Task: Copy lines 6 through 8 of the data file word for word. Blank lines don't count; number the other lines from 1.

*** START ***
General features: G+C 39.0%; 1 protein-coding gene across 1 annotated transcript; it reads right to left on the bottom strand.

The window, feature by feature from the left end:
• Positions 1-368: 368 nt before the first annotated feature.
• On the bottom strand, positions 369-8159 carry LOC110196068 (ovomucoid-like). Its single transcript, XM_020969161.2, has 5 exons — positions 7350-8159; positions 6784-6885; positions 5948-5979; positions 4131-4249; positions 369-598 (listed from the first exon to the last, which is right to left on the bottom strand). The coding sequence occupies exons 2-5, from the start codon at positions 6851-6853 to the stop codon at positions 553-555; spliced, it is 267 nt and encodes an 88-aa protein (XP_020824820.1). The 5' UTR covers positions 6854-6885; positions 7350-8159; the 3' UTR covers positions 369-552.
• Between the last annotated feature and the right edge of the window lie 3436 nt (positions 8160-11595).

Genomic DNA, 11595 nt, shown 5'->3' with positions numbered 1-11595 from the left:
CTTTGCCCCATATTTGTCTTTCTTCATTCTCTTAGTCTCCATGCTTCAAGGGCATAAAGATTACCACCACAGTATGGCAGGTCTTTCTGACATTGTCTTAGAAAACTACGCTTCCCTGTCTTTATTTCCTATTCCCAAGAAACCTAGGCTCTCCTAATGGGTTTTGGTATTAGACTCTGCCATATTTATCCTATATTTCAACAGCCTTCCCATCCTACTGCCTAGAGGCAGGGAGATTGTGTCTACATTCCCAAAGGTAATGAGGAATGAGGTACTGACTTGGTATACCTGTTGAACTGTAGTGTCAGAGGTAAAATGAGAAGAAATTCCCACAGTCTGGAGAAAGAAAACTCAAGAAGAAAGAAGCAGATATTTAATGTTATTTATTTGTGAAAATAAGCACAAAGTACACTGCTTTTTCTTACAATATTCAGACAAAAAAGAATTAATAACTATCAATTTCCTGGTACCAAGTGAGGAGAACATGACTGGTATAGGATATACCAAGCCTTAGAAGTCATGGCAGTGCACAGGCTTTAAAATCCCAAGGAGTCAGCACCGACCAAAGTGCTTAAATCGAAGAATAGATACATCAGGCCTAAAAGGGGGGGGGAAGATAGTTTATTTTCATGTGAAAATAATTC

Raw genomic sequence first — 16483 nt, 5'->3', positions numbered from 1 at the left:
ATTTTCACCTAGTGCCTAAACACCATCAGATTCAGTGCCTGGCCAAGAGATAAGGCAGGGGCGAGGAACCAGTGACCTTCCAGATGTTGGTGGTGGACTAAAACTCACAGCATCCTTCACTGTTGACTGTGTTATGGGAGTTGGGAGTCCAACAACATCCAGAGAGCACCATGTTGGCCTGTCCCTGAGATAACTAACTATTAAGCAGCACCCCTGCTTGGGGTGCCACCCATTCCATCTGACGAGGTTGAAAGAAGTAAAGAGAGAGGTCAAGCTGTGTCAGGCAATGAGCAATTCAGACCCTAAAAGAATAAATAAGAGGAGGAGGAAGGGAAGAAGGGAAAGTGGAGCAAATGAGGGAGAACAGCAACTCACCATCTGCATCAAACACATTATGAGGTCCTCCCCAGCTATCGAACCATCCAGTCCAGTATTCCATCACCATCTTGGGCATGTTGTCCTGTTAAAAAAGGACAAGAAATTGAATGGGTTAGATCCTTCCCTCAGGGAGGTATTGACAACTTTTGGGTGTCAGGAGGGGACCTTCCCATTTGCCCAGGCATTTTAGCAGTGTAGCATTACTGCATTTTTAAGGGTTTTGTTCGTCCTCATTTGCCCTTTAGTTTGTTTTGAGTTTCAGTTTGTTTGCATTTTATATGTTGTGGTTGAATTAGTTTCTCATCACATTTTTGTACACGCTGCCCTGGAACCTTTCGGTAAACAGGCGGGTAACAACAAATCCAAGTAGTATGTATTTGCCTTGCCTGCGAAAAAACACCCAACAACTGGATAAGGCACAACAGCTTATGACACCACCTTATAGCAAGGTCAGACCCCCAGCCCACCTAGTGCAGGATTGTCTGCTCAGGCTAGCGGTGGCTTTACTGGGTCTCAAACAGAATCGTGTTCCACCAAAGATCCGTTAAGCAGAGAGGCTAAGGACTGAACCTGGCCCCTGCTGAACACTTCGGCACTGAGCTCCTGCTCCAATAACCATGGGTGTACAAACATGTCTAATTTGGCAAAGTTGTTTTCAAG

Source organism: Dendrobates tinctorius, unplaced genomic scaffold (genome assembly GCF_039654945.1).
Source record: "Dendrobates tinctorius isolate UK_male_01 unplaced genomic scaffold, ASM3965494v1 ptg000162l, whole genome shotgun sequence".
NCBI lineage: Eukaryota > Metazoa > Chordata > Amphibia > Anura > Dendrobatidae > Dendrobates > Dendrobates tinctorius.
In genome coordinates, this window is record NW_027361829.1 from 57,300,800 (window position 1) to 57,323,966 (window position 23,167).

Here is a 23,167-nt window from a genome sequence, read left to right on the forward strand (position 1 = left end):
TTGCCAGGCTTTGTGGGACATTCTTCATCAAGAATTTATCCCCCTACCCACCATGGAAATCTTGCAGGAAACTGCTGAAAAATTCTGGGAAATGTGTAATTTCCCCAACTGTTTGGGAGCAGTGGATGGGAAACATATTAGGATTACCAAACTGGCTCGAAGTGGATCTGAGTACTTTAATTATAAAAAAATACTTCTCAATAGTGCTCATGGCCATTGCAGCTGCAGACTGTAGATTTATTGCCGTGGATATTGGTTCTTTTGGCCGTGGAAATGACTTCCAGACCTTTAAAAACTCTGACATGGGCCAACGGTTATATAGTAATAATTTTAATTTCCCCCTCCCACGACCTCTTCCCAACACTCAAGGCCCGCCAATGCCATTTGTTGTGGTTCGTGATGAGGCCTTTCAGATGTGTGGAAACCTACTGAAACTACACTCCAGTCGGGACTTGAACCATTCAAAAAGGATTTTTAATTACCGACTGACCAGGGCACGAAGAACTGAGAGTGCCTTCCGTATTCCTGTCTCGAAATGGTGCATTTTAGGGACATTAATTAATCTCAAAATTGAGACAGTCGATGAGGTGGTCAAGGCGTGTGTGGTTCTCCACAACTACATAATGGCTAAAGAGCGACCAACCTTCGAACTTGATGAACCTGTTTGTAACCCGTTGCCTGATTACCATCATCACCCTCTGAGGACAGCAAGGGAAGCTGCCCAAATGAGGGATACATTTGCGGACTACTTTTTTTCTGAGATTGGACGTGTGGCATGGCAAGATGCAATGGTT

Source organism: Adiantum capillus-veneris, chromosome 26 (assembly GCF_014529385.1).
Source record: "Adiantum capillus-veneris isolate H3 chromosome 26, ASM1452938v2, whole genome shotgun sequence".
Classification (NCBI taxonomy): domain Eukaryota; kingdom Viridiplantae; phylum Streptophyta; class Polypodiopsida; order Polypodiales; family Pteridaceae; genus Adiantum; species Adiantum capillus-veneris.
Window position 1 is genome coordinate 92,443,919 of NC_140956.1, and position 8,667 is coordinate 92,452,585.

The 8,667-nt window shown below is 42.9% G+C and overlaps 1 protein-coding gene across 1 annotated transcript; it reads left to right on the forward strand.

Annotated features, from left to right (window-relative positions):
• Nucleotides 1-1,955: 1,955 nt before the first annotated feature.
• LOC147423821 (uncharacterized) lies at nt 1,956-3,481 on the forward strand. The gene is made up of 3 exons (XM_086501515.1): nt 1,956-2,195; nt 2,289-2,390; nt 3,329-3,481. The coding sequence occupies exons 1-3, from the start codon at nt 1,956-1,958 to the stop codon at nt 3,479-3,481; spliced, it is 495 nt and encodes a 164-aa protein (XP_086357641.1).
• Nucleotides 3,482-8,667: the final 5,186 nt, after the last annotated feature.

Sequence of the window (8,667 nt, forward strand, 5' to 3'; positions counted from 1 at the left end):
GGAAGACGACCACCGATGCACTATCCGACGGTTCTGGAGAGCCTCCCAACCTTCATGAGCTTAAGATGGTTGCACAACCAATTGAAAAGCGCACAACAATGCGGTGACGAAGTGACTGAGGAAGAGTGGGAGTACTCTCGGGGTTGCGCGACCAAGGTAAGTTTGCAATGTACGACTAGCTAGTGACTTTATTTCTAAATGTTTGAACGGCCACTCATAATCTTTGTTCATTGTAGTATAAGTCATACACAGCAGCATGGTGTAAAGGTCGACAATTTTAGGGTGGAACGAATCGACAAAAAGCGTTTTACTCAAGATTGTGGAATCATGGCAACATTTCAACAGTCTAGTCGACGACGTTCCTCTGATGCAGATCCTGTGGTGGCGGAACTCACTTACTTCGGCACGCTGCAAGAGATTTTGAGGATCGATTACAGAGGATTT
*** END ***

Genomic DNA, 11595 nt, shown 5'->3' with positions numbered 1-11595 from the left:
CTTTGCCCCATATTTGTCTTTCTTCATTCTCTTAGTCTCCATGCTTCAAGGGCATAAAGATTACCACCACAGTATGGCAGGTCTTTCTGACATTGTCTTAGAAAACTACGCTTCCCTGTCTTTATTTCCTATTCCCAAGAAACCTAGGCTCTCCTAATGGGTTTTGGTATTAGACTCTGCCATATTTATCCTATATTTCAACAGCCTTCCCATCCTACTGCCTAGAGGCAGGGAGATTGTGTCTACATTCCCAAAGGTAATGAGGAATGAGGTACTGACTTGGTATACCTGTTGAACTGTAGTGTCAGAGGTAAAATGAGAAGAAATTCCCACAGTCTGGAGAAAGAAAACTCAAGAAGAAAGAAGCAGATATTTAATGTTATTTATTTGTGAAAATAAGCACAAAGTACACTGCTTTTTCTTACAATATTCAGACAAAAAAGAATTAATAACTATCAATTTCCTGGTACCAAGTGAGGAGAACATGACTGGTATAGGATATACCAAGCCTTAGAAGTCATGGCAGTGCACAGGCTTTAAAATCCCAAGGAGTCAGCACCGACCAAAGTGCTTAAATCGAAGAATAGATACATCAGGCCTAAAAGGGGGGGGGAAGATAGTTTATTTTCATGTGAAAATAATTC

Raw genomic sequence first — 16483 nt, 5'->3', positions numbered from 1 at the left: